U.S. Women's National Team Ready to Start Olympic Play
LONDON (AP) -- Diana Taurasi and the U.S. women's basketball team open play Saturday against a team they just pounded by 54 points.
Not that the opponent matters.
Taurasi and the rest of the squad say they're just ready to play.
The U.S. begins its quest for a fifth straight gold medal against Croatia, which the Americans beat 109-55 a week ago in Istanbul.
"We're anxious to finally get on the court and play and get rid of those feelings of being anxious and nervous or whatever feelings anyone on the team has," Taurasi said. "The only way to get them out is to play in games. We'll be ready."
The U.S. has only had two weeks together to train since the WNBA season went on its Olympic hiatus. But anything less than another gold medal would be considered a colossal failure for the overwhelming favorite.
"We have one goal in mind and that's to win," said point guard Sue Bird, who will be playing in her third Olympics. "For us, I think with our limited training time even as we start the games, the learning part is not over. We have to take each game and improve. I know people will say we're playing Croatia - 'they beat them by 54' - it's another opportunity to play together and get better.
"That's how we'll keep progressing."
Despite the lopsided victory seven days ago, Taurasi expects the Croatians will play better on Saturday.
"It means nothing," Taurasi said of the exhibition blowout. "I think we've been around plenty of tournaments and plenty of competitions where that means nothing. They are going to come play their best basketball tomorrow and we expect that and we need to do the same thing."
Croatia's star center Marija Vrsaljko will play after missing the rout because she was getting married.
"She makes everyone else better," coach Geno Auriemma said of Vrsaljko. "We're going in with the idea that they are really good and they'll be better than they were in Istanbul. We'll concentrate on ourselves and what we need to do. Kind of use it as another way to practice and get better. Meantime while we're doing that, win the game."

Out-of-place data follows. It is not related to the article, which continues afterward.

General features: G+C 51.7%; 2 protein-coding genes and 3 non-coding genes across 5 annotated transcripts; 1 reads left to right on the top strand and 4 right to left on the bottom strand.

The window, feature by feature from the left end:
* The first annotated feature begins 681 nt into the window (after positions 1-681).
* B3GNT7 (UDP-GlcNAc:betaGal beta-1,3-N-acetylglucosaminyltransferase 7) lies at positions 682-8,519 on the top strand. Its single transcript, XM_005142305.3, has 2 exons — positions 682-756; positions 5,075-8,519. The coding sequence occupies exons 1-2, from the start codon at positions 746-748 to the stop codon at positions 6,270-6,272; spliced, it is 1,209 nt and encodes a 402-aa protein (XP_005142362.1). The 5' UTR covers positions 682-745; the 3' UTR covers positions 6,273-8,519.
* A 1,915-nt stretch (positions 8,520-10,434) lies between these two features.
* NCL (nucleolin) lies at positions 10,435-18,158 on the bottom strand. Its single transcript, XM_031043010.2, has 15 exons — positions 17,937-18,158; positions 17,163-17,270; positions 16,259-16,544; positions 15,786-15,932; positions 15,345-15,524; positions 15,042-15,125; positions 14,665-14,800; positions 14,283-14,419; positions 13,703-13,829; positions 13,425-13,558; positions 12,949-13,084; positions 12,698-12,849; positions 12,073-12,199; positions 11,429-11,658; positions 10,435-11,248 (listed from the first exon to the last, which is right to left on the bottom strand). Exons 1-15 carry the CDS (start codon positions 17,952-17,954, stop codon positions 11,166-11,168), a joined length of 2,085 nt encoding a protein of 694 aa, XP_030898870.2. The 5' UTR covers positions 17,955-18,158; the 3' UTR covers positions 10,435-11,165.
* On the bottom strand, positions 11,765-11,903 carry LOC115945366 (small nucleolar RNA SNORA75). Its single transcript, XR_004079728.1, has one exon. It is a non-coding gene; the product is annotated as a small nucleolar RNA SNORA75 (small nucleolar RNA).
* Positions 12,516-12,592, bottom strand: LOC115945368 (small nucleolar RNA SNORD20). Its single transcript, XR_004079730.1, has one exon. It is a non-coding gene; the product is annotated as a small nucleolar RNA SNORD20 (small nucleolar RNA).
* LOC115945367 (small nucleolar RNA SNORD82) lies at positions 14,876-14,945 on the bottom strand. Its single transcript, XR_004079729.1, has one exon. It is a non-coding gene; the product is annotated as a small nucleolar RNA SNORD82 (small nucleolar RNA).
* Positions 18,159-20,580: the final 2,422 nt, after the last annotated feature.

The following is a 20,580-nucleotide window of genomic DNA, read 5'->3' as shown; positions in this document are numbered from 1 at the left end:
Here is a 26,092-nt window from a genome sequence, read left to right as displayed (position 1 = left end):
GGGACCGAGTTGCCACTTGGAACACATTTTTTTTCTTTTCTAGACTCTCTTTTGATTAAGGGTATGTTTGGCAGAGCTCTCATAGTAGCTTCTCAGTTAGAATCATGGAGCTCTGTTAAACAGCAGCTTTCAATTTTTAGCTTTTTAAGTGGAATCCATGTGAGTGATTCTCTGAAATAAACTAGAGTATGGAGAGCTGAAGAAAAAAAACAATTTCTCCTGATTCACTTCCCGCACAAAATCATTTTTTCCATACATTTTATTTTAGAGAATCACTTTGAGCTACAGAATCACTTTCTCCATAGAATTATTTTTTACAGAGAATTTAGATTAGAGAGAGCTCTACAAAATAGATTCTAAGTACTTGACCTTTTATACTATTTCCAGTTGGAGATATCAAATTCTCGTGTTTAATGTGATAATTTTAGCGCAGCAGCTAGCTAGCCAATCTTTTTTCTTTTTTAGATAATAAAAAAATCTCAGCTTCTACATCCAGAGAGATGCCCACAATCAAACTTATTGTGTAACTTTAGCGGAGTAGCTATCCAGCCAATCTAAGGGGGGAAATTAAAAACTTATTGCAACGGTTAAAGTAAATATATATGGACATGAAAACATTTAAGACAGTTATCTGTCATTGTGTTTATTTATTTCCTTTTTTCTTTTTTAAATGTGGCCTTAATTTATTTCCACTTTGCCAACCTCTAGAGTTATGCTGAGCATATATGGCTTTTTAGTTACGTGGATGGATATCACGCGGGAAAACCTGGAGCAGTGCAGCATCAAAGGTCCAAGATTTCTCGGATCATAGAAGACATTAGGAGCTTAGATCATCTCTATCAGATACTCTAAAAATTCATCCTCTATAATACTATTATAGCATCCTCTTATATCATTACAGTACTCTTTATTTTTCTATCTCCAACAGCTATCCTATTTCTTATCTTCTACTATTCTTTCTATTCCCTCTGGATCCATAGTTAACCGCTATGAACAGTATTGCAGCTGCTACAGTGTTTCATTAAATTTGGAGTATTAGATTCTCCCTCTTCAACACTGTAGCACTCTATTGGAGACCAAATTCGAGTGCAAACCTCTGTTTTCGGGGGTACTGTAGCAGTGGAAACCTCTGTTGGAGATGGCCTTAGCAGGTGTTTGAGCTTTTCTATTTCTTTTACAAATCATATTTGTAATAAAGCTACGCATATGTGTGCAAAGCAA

Auriemma said he's ready for the games to begin after spending the last four years preparing for them. He's won over 800 games and seven national championships at Connecticut, but there's a nervousness that has hit the first-time Olympic head coach.
"The waiting, you know, that's what gets you," Auriemma said. "You have too many thoughts that go through your mind. while you're doing it you don't feel it. Leading up to doing it, that's when the butterflies and stuff starts to get to you."
While the gold medal game is still two weeks away, Auriemma can see the finish in sight.
"We're finally near the end of this marathon, now it's just a sprint to the finish," he said. "The players and coaches and everybody we just want to play. We waited all this time and had all this travel, we just want to play. We're not where we want to be, or need to be but we're not where we're going to be. we're going to play ourselves to where we want to be and tomorrow's the first day of that."
By the time they reached London on July 25, the team had traveled 6,750 miles, hitting three countries in just 10 days.
"That's absolutely huge that we're in the same place, not packing again for awhile," Auriemma said. "We know what our routine is. Game, practice, game, practice, game. Everybody gets a chance to get their body in rhythm with the Olympics. I think that's going to benefit everybody."
The U.S. will also face Angola, China, Turkey and the Czech Republic in pool play. The Americans beat the Czechs in the finals of the 2010 world championship to qualify for the London Games.